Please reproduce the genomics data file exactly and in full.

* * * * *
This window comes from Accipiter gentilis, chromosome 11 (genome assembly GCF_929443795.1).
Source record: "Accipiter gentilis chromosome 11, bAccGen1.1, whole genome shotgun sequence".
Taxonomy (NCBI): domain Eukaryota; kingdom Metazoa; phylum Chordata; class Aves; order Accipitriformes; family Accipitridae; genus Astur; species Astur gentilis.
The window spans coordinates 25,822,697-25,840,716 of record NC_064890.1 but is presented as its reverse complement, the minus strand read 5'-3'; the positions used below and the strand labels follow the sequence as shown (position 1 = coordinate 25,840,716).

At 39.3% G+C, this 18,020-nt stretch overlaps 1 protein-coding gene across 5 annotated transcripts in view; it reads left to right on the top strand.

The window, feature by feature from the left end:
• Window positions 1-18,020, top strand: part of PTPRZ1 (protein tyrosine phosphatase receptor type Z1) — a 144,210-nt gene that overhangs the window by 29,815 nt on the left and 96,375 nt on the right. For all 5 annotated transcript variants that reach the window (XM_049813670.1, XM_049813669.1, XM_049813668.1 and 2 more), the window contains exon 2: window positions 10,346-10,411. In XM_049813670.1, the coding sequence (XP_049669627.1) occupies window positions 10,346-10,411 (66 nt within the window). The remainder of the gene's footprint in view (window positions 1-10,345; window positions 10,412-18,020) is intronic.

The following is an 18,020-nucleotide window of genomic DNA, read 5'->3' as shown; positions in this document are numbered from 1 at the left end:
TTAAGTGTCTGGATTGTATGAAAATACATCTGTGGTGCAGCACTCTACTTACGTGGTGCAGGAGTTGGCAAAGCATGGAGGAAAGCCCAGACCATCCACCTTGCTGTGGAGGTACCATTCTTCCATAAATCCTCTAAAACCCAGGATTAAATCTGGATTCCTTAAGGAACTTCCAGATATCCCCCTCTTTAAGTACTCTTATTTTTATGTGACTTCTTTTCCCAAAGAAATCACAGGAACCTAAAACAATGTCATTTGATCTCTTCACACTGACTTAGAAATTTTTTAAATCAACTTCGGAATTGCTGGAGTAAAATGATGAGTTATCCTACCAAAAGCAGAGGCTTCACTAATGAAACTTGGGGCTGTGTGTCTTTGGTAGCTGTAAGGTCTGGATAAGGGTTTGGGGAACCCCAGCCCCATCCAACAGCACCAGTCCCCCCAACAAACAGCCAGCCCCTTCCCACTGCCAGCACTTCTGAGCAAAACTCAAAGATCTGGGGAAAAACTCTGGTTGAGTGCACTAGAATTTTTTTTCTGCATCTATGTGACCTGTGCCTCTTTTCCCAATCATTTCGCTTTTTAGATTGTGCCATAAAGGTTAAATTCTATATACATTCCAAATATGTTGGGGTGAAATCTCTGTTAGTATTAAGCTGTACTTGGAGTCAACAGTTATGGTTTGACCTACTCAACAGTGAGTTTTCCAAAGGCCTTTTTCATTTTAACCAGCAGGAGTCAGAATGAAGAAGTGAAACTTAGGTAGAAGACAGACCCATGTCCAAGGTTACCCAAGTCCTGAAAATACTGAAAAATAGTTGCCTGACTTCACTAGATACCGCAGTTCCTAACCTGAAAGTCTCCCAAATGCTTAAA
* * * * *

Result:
This window comes from Accipiter gentilis, chromosome 11 (genome assembly GCF_929443795.1).
Source record: "Accipiter gentilis chromosome 11, bAccGen1.1, whole genome shotgun sequence".
Taxonomy (NCBI): domain Eukaryota; kingdom Metazoa; phylum Chordata; class Aves; order Accipitriformes; family Accipitridae; genus Astur; species Astur gentilis.
The window spans coordinates 25,822,697-25,840,716 of record NC_064890.1 but is presented as its reverse complement, the minus strand read 5'-3'; the positions used below and the strand labels follow the sequence as shown (position 1 = coordinate 25,840,716).

At 39.3% G+C, this 18,020-nt stretch overlaps 1 protein-coding gene across 5 annotated transcripts in view; it reads left to right on the top strand.

The window, feature by feature from the left end:
• Window positions 1-18,020, top strand: part of PTPRZ1 (protein tyrosine phosphatase receptor type Z1) — a 144,210-nt gene that overhangs the window by 29,815 nt on the left and 96,375 nt on the right. For all 5 annotated transcript variants that reach the window (XM_049813670.1, XM_049813669.1, XM_049813668.1 and 2 more), the window contains exon 2: window positions 10,346-10,411. In XM_049813670.1, the coding sequence (XP_049669627.1) occupies window positions 10,346-10,411 (66 nt within the window). The remainder of the gene's footprint in view (window positions 1-10,345; window positions 10,412-18,020) is intronic.

The following is an 18,020-nucleotide window of genomic DNA, read 5'->3' as shown; positions in this document are numbered from 1 at the left end:
TTAAGTGTCTGGATTGTATGAAAATACATCTGTGGTGCAGCACTCTACTTACGTGGTGCAGGAGTTGGCAAAGCATGGAGGAAAGCCCAGACCATCCACCTTGCTGTGGAGGTACCATTCTTCCATAAATCCTCTAAAACCCAGGATTAAATCTGGATTCCTTAAGGAACTTCCAGATATCCCCCTCTTTAAGTACTCTTATTTTTATGTGACTTCTTTTCCCAAAGAAATCACAGGAACCTAAAACAATGTCATTTGATCTCTTCACACTGACTTAGAAATTTTTTAAATCAACTTCGGAATTGCTGGAGTAAAATGATGAGTTATCCTACCAAAAGCAGAGGCTTCACTAATGAAACTTGGGGCTGTGTGTCTTTGGTAGCTGTAAGGTCTGGATAAGGGTTTGGGGAACCCCAGCCCCATCCAACAGCACCAGTCCCCCCAACAAACAGCCAGCCCCTTCCCACTGCCAGCACTTCTGAGCAAAACTCAAAGATCTGGGGAAAAACTCTGGTTGAGTGCACTAGAATTTTTTTTCTGCATCTATGTGACCTGTGCCTCTTTTCCCAATCATTTCGCTTTTTAGATTGTGCCATAAAGGTTAAATTCTATATACATTCCAAATATGTTGGGGTGAAATCTCTGTTAGTATTAAGCTGTACTTGGAGTCAACAGTTATGGTTTGACCTACTCAACAGTGAGTTTTCCAAAGGCCTTTTTCATTTTAACCAGCAGGAGTCAGAATGAAGAAGTGAAACTTAGGTAGAAGACAGACCCATGTCCAAGGTTACCCAAGTCCTGAAAATACTGAAAAATAGTTGCCTGACTTCACTAGATACCGCAGTTCCTAACCTGAAAGTCTCCCAAATGCTTAAA